An API, or application programming interface, is kind of like a coding contract: it specifies the ways a program can interact with an application. For example, if you want to write a program that reads and analyzes data from Twitter, you'd need to use the Twitter API, which would specify the process for authentication, important URLs, classes, methods, and so on.
For an API or web service to be RESTful, it must do the following:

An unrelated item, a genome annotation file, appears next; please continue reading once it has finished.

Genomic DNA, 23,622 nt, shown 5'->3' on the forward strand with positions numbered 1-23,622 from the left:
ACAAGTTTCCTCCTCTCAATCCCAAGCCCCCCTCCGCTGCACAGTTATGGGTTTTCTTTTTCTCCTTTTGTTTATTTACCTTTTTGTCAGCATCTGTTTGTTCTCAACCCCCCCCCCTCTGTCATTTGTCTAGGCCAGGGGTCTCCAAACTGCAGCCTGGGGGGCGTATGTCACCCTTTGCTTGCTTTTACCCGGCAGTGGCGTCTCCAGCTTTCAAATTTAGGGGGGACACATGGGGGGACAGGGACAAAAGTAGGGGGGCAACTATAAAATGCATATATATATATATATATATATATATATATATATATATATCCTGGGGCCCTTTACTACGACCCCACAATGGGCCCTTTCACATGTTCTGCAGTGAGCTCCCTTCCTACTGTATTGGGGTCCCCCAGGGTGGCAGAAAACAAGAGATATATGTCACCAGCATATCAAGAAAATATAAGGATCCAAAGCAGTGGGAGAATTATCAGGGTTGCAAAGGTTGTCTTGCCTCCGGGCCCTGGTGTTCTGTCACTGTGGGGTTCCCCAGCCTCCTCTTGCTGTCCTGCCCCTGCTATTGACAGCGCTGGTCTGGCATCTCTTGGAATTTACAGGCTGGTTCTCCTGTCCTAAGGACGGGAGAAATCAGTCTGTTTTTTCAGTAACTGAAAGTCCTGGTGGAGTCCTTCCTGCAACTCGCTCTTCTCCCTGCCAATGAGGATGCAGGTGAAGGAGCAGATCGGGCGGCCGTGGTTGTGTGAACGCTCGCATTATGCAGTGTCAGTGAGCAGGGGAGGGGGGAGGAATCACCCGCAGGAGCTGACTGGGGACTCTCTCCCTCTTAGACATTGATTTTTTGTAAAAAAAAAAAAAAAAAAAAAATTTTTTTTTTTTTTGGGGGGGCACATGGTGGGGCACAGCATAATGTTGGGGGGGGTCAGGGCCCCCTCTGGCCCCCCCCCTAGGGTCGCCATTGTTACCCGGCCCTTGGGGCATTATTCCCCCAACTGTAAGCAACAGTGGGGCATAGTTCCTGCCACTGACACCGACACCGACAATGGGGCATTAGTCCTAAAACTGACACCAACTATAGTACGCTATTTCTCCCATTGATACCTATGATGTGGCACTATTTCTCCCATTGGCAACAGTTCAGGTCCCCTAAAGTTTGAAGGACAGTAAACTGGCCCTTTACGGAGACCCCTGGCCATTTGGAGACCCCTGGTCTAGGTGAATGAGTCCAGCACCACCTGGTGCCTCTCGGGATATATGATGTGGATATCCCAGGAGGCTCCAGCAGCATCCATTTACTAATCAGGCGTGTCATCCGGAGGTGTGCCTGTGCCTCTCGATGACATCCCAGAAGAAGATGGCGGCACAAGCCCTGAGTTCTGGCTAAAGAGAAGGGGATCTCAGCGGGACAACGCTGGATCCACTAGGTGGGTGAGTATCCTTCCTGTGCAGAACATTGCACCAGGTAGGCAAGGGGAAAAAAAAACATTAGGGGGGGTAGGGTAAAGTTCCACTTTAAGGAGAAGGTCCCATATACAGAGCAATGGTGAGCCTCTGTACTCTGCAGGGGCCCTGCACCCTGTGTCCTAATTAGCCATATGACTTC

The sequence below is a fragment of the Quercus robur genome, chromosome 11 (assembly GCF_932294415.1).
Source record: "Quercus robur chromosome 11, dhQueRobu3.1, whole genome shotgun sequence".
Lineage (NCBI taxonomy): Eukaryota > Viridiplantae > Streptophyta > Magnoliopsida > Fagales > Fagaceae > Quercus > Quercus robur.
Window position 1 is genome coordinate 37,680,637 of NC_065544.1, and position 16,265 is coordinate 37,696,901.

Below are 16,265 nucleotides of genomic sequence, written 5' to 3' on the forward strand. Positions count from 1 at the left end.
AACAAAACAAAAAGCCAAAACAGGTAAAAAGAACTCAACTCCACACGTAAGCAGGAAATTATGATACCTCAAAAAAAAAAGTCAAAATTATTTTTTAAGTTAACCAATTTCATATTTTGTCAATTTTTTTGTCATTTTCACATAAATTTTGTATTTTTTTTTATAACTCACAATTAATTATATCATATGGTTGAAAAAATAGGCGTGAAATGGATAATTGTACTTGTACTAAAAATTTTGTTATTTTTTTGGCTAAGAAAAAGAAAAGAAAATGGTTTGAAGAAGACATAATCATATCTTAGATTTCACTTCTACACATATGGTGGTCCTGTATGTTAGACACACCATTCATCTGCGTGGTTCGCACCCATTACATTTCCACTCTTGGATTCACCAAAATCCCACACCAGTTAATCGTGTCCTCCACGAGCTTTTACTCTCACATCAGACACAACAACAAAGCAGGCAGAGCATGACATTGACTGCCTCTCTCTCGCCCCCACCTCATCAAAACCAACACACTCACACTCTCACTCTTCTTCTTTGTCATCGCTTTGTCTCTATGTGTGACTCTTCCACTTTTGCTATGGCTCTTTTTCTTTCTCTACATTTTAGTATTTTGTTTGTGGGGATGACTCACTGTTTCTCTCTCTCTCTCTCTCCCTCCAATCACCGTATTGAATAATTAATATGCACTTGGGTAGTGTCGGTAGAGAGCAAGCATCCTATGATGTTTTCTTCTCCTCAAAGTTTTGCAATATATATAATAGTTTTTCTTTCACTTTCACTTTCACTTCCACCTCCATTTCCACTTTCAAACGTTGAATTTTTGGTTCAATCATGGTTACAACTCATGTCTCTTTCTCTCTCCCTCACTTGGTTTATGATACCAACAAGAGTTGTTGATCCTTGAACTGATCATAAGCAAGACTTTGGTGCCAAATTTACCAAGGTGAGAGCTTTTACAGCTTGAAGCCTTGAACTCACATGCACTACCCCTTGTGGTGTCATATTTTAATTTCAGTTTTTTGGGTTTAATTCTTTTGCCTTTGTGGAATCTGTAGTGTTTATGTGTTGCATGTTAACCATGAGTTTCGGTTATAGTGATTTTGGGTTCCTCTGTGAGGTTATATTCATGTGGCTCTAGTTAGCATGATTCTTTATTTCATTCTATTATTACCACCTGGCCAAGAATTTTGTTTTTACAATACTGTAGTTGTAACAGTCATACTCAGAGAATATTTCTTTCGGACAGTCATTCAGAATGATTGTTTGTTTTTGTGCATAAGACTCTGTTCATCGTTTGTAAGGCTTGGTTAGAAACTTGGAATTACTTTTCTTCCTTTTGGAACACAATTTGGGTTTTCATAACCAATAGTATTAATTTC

- Separate the client from the server
- Not hold state between requests (meaning that all the information necessary to respond to a request is available in each individual request; no data, or state, is held by the server from request to request)
- Use HTTP and HTTP methods (as explained in the next section).
There are some other requirements, but they're beyond the scope of this lesson.